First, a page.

In a bid to ensure a robust and efficient regulatory framework in the system, the Nigerian Communications Commission, NCC has commenced the process of harmonizing new regulatory guidelines for the telecommunications industry.
At a stakeholders event to finalize the process in Abuja, the Executive Vice Chairman of the Commission, Dr. Eugene Juwah explained that the exercise was part of the Commission’s rule-making process aimed at ensuring wide consultation in the development of regulatory instruments by the Commission in accordance with the Nigerian Communications Act.
The EVC said the new guideline had become an invaluable asset in ensuring that the opinions and inputs of stakeholders are considered in developing a sound regulatory framework for the Nigerian telecommunications industry.
Juwah noted that the draft enforcement regulations which formed the second segment of the public enquiry was an amendment of the previous regulations issued to the industry in 2005, adding that the regulation was amended to reflect best practices in the industry.
The regulation when finalized, the EVC said, will provide a more robust framework for efficient processes for carrying out enforcement in the industry.
According to the Commission, the regulations and guidelines will complement the Act and the respective Licenses by the Commission in addition to providing guiding standards and principles for enforcement processes and Sim replacements in the industry.
“This effort by the commission will further ensure that the industry adopts international best practices while taking into consideration our peculiar operating environment,” said the EVC.
Under the amended Enforcement Processes Regulations, the new draft enforcement is of the Regulations issued in 2005. NCC said they provide a more robust framework for effective and efficient processes for carrying out enforcement in the industry.
According to the Commission, regulations under this process were amended to align with practice and trends in the industry.
Justifying the increase of most fines in the old draft, NCC explained that previous fines failed to serve the purpose of deterring repeated contraventions.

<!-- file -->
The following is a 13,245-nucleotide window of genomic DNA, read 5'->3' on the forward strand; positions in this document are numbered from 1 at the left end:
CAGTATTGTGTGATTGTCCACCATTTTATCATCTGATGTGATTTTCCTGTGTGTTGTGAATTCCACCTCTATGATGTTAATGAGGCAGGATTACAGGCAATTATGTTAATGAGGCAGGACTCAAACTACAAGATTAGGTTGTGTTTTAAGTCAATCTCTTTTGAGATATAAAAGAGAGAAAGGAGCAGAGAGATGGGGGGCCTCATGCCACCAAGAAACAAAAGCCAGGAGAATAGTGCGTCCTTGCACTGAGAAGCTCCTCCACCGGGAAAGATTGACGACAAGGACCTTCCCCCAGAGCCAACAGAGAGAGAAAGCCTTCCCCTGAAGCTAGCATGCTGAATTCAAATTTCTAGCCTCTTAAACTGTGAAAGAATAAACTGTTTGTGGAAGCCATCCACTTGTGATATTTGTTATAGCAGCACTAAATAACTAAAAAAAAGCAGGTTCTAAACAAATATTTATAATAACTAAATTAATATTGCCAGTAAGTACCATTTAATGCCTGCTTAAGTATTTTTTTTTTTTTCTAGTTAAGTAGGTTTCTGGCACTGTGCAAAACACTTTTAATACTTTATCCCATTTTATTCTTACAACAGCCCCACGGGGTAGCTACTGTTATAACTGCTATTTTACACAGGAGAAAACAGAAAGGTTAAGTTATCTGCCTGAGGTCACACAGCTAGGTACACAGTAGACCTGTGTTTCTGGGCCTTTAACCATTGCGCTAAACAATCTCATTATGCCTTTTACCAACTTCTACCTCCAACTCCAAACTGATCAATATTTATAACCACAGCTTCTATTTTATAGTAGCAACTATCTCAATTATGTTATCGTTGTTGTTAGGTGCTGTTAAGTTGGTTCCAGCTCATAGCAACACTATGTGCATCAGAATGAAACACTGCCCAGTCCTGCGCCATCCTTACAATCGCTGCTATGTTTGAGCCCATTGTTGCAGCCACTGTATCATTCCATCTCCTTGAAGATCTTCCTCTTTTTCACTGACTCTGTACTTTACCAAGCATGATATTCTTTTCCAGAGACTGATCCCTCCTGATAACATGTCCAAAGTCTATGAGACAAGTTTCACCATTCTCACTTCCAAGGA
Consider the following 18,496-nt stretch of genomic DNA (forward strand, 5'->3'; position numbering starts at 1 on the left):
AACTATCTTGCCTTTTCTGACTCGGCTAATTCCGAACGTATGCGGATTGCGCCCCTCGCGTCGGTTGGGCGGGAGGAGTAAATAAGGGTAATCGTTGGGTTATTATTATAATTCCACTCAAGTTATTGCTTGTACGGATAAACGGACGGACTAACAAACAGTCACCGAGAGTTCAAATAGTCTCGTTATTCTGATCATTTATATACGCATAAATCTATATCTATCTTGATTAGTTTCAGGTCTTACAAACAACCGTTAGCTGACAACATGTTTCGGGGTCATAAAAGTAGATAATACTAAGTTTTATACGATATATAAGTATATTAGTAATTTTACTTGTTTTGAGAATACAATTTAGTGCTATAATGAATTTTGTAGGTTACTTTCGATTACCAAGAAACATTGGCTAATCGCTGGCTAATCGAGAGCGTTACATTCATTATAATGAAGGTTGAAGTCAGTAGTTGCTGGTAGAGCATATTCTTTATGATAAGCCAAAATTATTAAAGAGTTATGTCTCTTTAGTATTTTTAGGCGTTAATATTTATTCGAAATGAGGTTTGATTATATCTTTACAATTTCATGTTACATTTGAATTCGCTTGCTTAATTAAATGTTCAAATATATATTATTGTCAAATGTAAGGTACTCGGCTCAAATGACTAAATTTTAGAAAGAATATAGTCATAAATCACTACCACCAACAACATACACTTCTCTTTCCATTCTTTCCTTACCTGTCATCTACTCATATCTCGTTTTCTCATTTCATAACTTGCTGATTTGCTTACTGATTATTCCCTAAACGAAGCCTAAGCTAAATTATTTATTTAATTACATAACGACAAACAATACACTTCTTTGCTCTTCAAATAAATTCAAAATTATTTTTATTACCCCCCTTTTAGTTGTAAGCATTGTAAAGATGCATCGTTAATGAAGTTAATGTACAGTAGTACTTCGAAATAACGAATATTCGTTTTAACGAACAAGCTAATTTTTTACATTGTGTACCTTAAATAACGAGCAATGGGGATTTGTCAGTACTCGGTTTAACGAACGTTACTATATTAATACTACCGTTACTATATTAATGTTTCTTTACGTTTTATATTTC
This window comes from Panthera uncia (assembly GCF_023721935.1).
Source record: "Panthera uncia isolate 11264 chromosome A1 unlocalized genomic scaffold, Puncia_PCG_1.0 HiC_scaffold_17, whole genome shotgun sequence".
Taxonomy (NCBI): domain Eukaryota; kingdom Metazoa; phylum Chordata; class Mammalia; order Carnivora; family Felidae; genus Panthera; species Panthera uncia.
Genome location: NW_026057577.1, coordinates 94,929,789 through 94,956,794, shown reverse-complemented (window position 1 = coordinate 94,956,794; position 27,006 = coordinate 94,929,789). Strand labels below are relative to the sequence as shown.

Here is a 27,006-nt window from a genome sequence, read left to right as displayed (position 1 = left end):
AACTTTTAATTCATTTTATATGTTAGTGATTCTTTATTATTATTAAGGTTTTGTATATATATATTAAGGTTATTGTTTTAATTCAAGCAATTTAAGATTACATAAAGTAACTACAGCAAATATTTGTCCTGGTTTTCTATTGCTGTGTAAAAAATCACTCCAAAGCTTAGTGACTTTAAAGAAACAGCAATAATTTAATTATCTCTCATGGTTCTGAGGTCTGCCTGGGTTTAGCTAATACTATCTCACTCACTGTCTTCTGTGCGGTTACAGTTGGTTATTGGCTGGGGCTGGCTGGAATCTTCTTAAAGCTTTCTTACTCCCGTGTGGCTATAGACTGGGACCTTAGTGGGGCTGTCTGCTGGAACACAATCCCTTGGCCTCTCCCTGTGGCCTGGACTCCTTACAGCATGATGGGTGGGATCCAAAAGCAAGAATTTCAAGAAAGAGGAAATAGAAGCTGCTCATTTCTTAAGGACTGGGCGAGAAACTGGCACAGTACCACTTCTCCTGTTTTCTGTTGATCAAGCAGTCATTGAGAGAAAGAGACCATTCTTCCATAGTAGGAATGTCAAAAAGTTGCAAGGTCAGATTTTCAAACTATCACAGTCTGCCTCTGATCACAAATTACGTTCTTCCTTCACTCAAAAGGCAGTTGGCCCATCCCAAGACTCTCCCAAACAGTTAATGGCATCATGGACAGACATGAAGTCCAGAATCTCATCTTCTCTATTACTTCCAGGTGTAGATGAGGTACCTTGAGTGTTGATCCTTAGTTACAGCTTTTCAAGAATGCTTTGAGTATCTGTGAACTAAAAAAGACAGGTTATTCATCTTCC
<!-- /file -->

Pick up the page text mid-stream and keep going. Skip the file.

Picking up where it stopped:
It added that principle of fairness and transparency were taken into consideration in the amendments, while submissions received from stakeholders were duly considered and where necessary incorporated.
General Process and Procedure for exercise of NCC’s Powers
For instance, under the new enforcement framework, it is criminal for any operator to provide false subscriber information during registration; as condition for releasing seized items or sealed premises, it would require the licensee to either regularize its operations or comply with the prescribed sanctions. Also, operators are now allowed to retain Call Data records for a period of 12 months in their data bank.
Grounds for revocation of license
These includes: failure to provide service for a continuous period of 30 days; inability of the licensee to pay any amount due under its license condition; failure to obtain type approval of equipment or facilities; failure to commence full licensed operations and providing misleading information in license application.
Some new fines
N250,000 for unauthorized Sim Replacement; N200,000 for every individual contravention in failure to capture subscriber information; N100,000 for sale of pre-registered Sim card and N5,000,000 for each Sim Card order breached or other instruments issued by the Commission where a specific penalty is not specified in the Act.
Guidelines on Sim Replacement
The guidelines according to NCC were principally intended to prescribe a standard procedure for Sim Replacement to be used by network Service Providers.
Head of Legal services in the Commission, Mrs. Akintoye Yetunde, also at the Public Inquiries said the draft Sim Replacement Guidelines aimed at creating and providing a seamless, effective and efficient procedure for Sim replacement in Nigeria.
Also she said the intention was to ensure a secure process for Sim replacement and curtail the incidents of fraudulent replacements which have now become rampant in the industry.
Yetunde further explained that the OSR can only be carried out either through the National Service Providers’ (NSPs) website or self-service terminal.
According to her, the NSPs are expected to create on their websites platforms where subscribers can login to carry out Sim Replacement using a unique identification and PIN issued by the NSP.
The subscriber, she said would however, be required to purchase a new Sim card to which the information of the old Sim card would be transferred.
To activate the sim, the NCC’s head legal unit said, a replaced sim must be activated within two hours once the verification of subscriber information had been carried out.
She however warned that the NSPs shall be held liable for any Sim replacement carried out in violation of the guidelines or done fraudulently by its agent or dealer.
As part of measures to ensure the credibility of the system, she said the NSPs under the new guidelines are expected to carry out quarterly audit of sim replacement transactions carried out by both its staff and agents and a report forwarded to the Commission.
In the similar vein, the Commission rejected sim replacement via phone calls.
According to the Commission, the reason was to forestall possible abuse of the process by fraudsters but promised to review the decision in future.